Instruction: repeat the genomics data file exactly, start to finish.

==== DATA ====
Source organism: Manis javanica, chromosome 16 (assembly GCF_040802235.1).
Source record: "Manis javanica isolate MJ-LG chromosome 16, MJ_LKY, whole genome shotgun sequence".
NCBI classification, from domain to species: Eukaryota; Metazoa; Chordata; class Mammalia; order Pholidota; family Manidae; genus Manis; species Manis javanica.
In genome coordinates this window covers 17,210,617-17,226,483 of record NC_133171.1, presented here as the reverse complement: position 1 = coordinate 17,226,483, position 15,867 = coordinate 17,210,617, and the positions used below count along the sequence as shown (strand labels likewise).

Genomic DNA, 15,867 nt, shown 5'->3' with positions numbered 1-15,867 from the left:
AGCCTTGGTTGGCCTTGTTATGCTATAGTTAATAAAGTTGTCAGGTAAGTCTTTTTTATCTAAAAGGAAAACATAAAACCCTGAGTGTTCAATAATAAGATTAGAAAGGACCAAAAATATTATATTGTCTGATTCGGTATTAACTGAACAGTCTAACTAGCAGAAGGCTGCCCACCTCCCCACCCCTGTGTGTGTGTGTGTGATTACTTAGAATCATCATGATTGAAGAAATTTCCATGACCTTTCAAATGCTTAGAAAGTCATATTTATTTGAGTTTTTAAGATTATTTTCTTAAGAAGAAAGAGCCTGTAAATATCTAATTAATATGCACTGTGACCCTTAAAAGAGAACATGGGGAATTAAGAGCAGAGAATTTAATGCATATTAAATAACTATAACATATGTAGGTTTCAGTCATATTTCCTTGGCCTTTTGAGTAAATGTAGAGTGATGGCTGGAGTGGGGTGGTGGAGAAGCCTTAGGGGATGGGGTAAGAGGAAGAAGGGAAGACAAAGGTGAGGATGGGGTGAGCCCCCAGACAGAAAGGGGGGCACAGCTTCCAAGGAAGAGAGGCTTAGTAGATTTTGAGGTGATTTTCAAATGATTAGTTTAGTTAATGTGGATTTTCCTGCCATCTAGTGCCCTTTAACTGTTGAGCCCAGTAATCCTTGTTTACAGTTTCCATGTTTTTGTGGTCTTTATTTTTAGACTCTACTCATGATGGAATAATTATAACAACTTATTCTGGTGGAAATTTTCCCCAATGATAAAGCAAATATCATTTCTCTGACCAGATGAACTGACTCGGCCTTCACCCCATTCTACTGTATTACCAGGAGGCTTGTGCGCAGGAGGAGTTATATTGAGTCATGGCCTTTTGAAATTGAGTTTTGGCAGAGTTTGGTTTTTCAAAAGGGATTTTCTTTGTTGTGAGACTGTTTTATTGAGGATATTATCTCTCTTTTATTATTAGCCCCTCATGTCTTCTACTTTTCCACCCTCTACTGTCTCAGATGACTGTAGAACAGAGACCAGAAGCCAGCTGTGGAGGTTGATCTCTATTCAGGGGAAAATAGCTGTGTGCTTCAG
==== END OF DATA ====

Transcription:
Source organism: Manis javanica, chromosome 16 (assembly GCF_040802235.1).
Source record: "Manis javanica isolate MJ-LG chromosome 16, MJ_LKY, whole genome shotgun sequence".
NCBI classification, from domain to species: Eukaryota; Metazoa; Chordata; class Mammalia; order Pholidota; family Manidae; genus Manis; species Manis javanica.
In genome coordinates this window covers 17,210,617-17,226,483 of record NC_133171.1, presented here as the reverse complement: position 1 = coordinate 17,226,483, position 15,867 = coordinate 17,210,617, and the positions used below count along the sequence as shown (strand labels likewise).

Genomic DNA, 15,867 nt, shown 5'->3' with positions numbered 1-15,867 from the left:
AGCCTTGGTTGGCCTTGTTATGCTATAGTTAATAAAGTTGTCAGGTAAGTCTTTTTTATCTAAAAGGAAAACATAAAACCCTGAGTGTTCAATAATAAGATTAGAAAGGACCAAAAATATTATATTGTCTGATTCGGTATTAACTGAACAGTCTAACTAGCAGAAGGCTGCCCACCTCCCCACCCCTGTGTGTGTGTGTGTGATTACTTAGAATCATCATGATTGAAGAAATTTCCATGACCTTTCAAATGCTTAGAAAGTCATATTTATTTGAGTTTTTAAGATTATTTTCTTAAGAAGAAAGAGCCTGTAAATATCTAATTAATATGCACTGTGACCCTTAAAAGAGAACATGGGGAATTAAGAGCAGAGAATTTAATGCATATTAAATAACTATAACATATGTAGGTTTCAGTCATATTTCCTTGGCCTTTTGAGTAAATGTAGAGTGATGGCTGGAGTGGGGTGGTGGAGAAGCCTTAGGGGATGGGGTAAGAGGAAGAAGGGAAGACAAAGGTGAGGATGGGGTGAGCCCCCAGACAGAAAGGGGGGCACAGCTTCCAAGGAAGAGAGGCTTAGTAGATTTTGAGGTGATTTTCAAATGATTAGTTTAGTTAATGTGGATTTTCCTGCCATCTAGTGCCCTTTAACTGTTGAGCCCAGTAATCCTTGTTTACAGTTTCCATGTTTTTGTGGTCTTTATTTTTAGACTCTACTCATGATGGAATAATTATAACAACTTATTCTGGTGGAAATTTTCCCCAATGATAAAGCAAATATCATTTCTCTGACCAGATGAACTGACTCGGCCTTCACCCCATTCTACTGTATTACCAGGAGGCTTGTGCGCAGGAGGAGTTATATTGAGTCATGGCCTTTTGAAATTGAGTTTTGGCAGAGTTTGGTTTTTCAAAAGGGATTTTCTTTGTTGTGAGACTGTTTTATTGAGGATATTATCTCTCTTTTATTATTAGCCCCTCATGTCTTCTACTTTTCCACCCTCTACTGTCTCAGATGACTGTAGAACAGAGACCAGAAGCCAGCTGTGGAGGTTGATCTCTATTCAGGGGAAAATAGCTGTGTGCTTCAG